Weather and climate
Rayner, Nick; Parker, David. 2010 Weather and climate. London, UK, Department for Environment Food and Rural Affairs, 18pp. (UNSPECIFIED)Before downloading, please read NORA policies.
Text (Version after copy editing but before typesetting or final formatting and without figures - full version is at the given Web address)
W&climNORA.pdf - Accepted Version
Atmospheric weather and climate interact with the ocean on short and long timescales, respectively. They affect the circulation, temperature and salinity of the ocean and consequently have an effect on marine ecosystems. Central England Temperature (CET) has increased by approximately 1 °C since the beginning of the 20th century, as have annual mean air temperatures over Wales, Northern Ireland and Scotland. The warmest year in CET since records began in 1659 was in 2006. The phase of the North Atlantic Oscillation (NAO) can affect the weather and climate of the UK and varies on periods of days to years. Over the past five years, the NAO has been in a positive phase, which leads to stronger winter westerly winds. The average number of storms in October to March recorded at UK stations has increased significantly over the past 50 years. However, the magnitude of storminess had similar values at the start and end of the 20th century. There remains a tendency towards wetter winters in north and west Scotland. Two out of the five wettest UK summers since records began in 1766 occurred in 2007 and 2008. Global surface temperature (assessed using a combination of changes in air temperatures over land and sea surface temperatures) has increased by about 0.75 ± 0.2 °C since the late 19th century. All ten warmest years (globally) since records began in 1850 have occurred in the 12-year period 1997–2008. Over the 21st century: all areas of the UK are predicted to get warmer, and the warming is predicted to be greater in summer than in winter; there is predicted to be little change in the amount of precipitation that falls annually, but it is likely that more will fall in the winter, with drier summers, for much of the U.K.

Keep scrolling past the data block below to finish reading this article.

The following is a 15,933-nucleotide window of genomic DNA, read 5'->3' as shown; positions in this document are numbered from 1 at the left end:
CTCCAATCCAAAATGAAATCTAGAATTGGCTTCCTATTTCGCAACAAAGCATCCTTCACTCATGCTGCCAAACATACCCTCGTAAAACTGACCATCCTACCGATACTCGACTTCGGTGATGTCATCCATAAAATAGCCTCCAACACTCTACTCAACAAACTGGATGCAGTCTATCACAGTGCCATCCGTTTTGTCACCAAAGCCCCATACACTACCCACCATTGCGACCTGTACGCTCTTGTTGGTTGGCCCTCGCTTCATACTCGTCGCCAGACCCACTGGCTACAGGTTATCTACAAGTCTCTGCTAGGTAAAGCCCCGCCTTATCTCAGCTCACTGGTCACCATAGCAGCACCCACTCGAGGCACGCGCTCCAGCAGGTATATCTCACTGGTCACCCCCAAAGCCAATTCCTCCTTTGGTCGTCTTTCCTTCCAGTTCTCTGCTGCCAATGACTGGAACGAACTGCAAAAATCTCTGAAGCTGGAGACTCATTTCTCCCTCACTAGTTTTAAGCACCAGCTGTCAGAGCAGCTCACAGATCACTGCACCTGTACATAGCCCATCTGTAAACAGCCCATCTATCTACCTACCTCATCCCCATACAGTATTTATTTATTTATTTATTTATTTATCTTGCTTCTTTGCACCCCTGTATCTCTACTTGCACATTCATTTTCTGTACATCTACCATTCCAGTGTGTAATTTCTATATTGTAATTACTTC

|Item Type:||Report (UNSPECIFIED)|
|Programmes:||Oceans 2025 > Climate, ocean circulation and sea level
|Funders/Sponsors:||Department for Environment Food and Rural Affairs|
|Additional Information:||This is the post-print version. The full version (with pictures) can be found at: http://chartingprogress.defra.gov.uk/feeder/Section_3.1_Weather_and_Climate.pdf|
|NORA Subject Terms:||Marine Sciences
Meteorology and Climatology
Data and Information
|Date made live:||10 Aug 2010 09:35|
Actions (login required)